USC basketball finally has a place to practice. Can Trojans make up for lost time?

USC basketball finally has a place to practice. Can Trojans make up for lost time?

Andy Enfield was sweating through a mask in punishing August heat, standing on a tennis court and handling a basketball with gloves. The USC coach’s colleagues called, amazed at his team’s circumstances. The Trojans couldn’t get in their gym? We’ve been playing five-on-five indoors since July, other college coaches told him.

It’s no matter to Enfield.

“We’re at a disadvantage, there’s no question,” the eighth-year coach said during a videoconference Friday, “but by Nov. 25 no one’s going to care about that.”

With one week of practice down, the Trojans have one more month left to polish their new-look roster. The team, cleared by public health regulations to start full, indoor practices Oct. 14, returns just three significant contributors from last season’s squad that tied for third in the Pac-12.

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Returning to the gym provided excitement and much-needed normalcy, although it’s not status quo. The lack of familiarity between players makes it feel like the first week of summer workouts. The calendar offers a swift reality check.

The conference hasn’t finalized the 20-game schedule, although Enfield knows the Trojans will open at home on Nov. 25, and play the following week in the Basketball Hall of Fame Tip-Off Tournament in Connecticut, where teams will form an unofficial bubble to play nonconference games. Enfield said the Trojans have Brigham Young, Connecticut and Vanderbilt in their tournament pod.

Hoping to make up for lost time, the Trojans tried to work outdoors during the summer. They weren’t particularly productive training sessions. Players, unable to pass to their teammates, had their own ball with their name on it and they chased down their own rebounds before getting back in the layup line.

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It was 95 degrees and they practiced on tennis courts behind the baseball stadium. Enfield had never been to that part of campus before.

But the players were “good sports” about the conditions, Enfield said. The team endured the circumstances to start developing chemistry any way possible.

“We’re just trying to make sure all the guys are up to speed,” said sophomore Isaiah Mobley, whose 6.2 points per game last year make him USC’s leading returning scorer. “We kind of started late being in L.A. with COVID and all that stuff so we’re just trying to make sure that everyone’s on the same page, they know our principles offensively and defensively and give us the best shot to be successful this season.”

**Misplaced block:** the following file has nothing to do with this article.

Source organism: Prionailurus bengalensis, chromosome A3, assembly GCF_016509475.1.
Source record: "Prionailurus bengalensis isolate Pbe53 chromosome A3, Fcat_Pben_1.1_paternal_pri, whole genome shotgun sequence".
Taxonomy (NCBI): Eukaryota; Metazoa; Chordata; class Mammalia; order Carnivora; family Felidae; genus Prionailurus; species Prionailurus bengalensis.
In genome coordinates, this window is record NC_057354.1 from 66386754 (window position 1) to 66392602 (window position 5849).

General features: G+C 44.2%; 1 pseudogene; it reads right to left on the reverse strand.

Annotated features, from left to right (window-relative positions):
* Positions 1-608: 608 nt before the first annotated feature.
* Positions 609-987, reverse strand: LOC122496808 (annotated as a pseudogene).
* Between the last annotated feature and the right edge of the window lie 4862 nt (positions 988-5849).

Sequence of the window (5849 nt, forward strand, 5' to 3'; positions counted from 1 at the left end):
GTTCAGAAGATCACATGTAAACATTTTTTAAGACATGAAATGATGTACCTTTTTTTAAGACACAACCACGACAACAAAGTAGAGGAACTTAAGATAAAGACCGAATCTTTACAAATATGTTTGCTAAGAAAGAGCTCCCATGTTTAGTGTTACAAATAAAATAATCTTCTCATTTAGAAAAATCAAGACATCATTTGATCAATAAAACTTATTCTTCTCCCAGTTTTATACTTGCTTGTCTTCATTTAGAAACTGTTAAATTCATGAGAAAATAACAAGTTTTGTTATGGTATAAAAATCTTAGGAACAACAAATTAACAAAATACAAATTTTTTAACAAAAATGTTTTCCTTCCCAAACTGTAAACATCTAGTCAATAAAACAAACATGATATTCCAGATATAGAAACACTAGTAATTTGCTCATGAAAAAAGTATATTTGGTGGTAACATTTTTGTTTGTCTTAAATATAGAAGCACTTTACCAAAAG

Mobley already is connected with one of his new teammates in particular: his younger brother Evan. The freshman was the No. 1-ranked recruit in the nation. Isaiah looks forward to showing how well the brothers play together after a lifetime of sharing the court.

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Evan Mobley seems to surprise Enfield every day. The 7-foot forward is always doing something no one on USC or any of its opponents last year can do.

“It’s fun to watch some of those spectacular plays,” Enfield said. “But he’s a developing player, he’s working on his skill-sets, his strength, his defense and also learning how to score in different positions on the court.”

Enfield called Evan an “elite shot blocker.” The Trojans need that as star freshman Onyeka Okongwu, who averaged 2.7 blocks per game, declared for the NBA draft.

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With Okongwu anchoring the defense, conference opponents shot 29% from the field against USC last year, the best defensive mark in the Pac-12, with 64.3 points allowed per game.

With seven players who are 6-8 or taller, Enfield has his biggest team yet at USC, but the expectations on defense are even bigger.

“We will be really good defensively because of our size and length and our toughness,” Enfield said, “but we just have to find a nice consistency offensively and defensively with a group that’s never played together.”

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